Cecilia D. Shelton earned her PhD in rhetoric, writing and professional communication from East Carolina University, where she was the graduate assistant director of the University Writing Center. She has authored articles for the Interdisciplinary Journal of Popular Culture and Pedagogy and Praxis: A Writing Center Journal. She is a member of several professional organizations including the National Council of Teachers of English and the Coalition of Feminist Scholars in the History of Rhetoric and Composition. Shelton is interested in Black feminist technical rhetoric, with broad interests exploring the intersections of cultural rhetorics, technical communication, digital and embodied activist rhetorics. Her work broadens notions of work and workplace to include activism and frames the cultural rhetorical practices used by Black activist rhetors as a kind of technical communication. She also interrogates the tension between the oppressive power structures and the transformative potential in writing classrooms and writing centers, both of which are cites of activism for her.
Dressed, But Not Tryin To Impress: Black Women Deconstructing "Professional" Dress
Early career scholars spend a significant portion of their doctoral study and junior careers thinking critically and deeply about how to synthesize the various aspects of academic work.
Shifting Out of Neutral: Centering Difference, Bias, and Social Justice in a Business Writing Course
Through an auto-ethnographic reflection, this article describes an attempt to enact a Black Feminist pedagogy in an undergraduate business writing course.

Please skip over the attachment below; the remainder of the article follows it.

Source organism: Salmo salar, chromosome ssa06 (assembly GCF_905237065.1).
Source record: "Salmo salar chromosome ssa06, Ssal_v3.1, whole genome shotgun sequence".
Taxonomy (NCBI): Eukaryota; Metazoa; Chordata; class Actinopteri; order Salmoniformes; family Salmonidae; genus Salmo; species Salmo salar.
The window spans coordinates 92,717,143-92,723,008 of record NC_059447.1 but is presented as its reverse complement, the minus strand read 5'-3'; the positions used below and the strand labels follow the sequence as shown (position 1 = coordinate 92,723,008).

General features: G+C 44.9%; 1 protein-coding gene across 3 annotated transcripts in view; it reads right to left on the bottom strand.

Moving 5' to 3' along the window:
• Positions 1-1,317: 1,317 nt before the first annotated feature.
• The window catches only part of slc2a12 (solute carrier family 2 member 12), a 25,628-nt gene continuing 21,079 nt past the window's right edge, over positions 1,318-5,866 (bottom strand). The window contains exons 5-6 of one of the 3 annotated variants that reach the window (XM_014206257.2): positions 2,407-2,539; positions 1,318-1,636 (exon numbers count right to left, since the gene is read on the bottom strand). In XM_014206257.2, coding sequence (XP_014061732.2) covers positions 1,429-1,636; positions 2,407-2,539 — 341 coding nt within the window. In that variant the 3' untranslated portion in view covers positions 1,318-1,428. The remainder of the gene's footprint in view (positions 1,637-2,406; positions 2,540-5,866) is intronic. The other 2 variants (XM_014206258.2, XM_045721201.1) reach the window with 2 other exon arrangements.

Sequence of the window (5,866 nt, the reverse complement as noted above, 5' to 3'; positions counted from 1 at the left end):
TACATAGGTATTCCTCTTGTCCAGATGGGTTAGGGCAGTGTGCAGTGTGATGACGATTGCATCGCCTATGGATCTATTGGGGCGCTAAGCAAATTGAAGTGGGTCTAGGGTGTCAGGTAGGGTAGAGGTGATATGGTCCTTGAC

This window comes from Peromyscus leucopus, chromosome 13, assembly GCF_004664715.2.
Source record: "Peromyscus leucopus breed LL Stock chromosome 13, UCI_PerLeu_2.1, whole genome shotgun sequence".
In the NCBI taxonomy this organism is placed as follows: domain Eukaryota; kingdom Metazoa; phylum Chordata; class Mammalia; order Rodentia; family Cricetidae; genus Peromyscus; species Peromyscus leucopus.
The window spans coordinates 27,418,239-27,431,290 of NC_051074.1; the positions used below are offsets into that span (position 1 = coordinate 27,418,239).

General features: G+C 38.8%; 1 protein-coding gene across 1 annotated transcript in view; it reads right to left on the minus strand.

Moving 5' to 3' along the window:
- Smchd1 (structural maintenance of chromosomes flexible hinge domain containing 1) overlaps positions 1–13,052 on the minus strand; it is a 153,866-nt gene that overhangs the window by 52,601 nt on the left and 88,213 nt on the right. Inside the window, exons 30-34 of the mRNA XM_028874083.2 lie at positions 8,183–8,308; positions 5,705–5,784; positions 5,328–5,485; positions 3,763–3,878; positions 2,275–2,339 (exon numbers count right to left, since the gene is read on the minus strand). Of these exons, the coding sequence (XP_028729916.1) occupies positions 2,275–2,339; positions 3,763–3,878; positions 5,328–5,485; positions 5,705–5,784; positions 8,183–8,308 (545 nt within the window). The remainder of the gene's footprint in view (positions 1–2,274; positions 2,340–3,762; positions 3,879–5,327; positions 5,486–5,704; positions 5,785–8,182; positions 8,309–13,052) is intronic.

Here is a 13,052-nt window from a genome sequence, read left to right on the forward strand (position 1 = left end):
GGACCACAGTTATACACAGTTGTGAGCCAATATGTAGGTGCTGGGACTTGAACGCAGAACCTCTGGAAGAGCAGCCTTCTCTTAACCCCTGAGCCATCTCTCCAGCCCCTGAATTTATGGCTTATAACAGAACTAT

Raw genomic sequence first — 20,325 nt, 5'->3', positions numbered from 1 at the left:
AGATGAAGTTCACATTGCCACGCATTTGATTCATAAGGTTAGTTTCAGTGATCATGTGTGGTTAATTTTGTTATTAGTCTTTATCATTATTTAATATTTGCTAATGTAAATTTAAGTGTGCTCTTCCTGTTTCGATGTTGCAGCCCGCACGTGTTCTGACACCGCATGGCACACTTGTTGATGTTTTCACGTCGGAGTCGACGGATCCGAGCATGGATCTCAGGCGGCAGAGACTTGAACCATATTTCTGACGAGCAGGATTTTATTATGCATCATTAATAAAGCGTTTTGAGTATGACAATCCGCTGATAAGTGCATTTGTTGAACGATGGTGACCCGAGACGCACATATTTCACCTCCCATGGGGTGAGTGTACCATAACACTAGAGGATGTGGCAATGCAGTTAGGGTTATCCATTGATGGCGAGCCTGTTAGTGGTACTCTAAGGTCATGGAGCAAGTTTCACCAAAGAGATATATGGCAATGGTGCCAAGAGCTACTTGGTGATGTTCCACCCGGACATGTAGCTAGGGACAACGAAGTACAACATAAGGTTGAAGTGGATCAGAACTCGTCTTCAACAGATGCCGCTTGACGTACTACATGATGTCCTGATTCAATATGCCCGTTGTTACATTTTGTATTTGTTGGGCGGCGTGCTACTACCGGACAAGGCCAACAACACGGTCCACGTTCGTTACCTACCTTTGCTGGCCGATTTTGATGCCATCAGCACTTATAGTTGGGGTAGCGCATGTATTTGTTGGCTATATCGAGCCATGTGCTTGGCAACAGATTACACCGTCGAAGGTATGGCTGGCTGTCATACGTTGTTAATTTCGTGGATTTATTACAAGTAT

Discussing both benefits and challenges to this pedagogical approach, I advocate for an increase in decolonial methodologies and pedagogies in teaching technical and professional communication and argue for their potential to intervene for equity and justice in both the classroom and the workplace.
Reflections on Building a Popular Writing Course
In this article, three first-year writing instructors reflect on their experiences employing popular culture artifacts in lieu of more traditional academic texts in writing classrooms at a small, private, historically black institution.
By retrospectively analyzing the intersections between theory and practice, the instructors’ autoethnographic reflections explore the utility of popular culture artifacts as tools for teaching and learning writing, with an emphasis on rhetorical knowledge and transfer. Though preliminary, their conclusions point to the potential of popular culture for integration into traditional best practices in first-year writing pedagogy.
Disrupting Authority: Writing Mentors and Code-meshing Pedagogy
As sites of scholarship and practice, writing centers are well-positioned to identify problems and propose solutions.
The article reviews a course-embedded writing mentors program that responds to the particular manifestations of language discrimination at a small, private HBCU. For those instructors who choose to participate in it, the program is intended to facilitate an instructor's implementation of code-meshing pedagogy.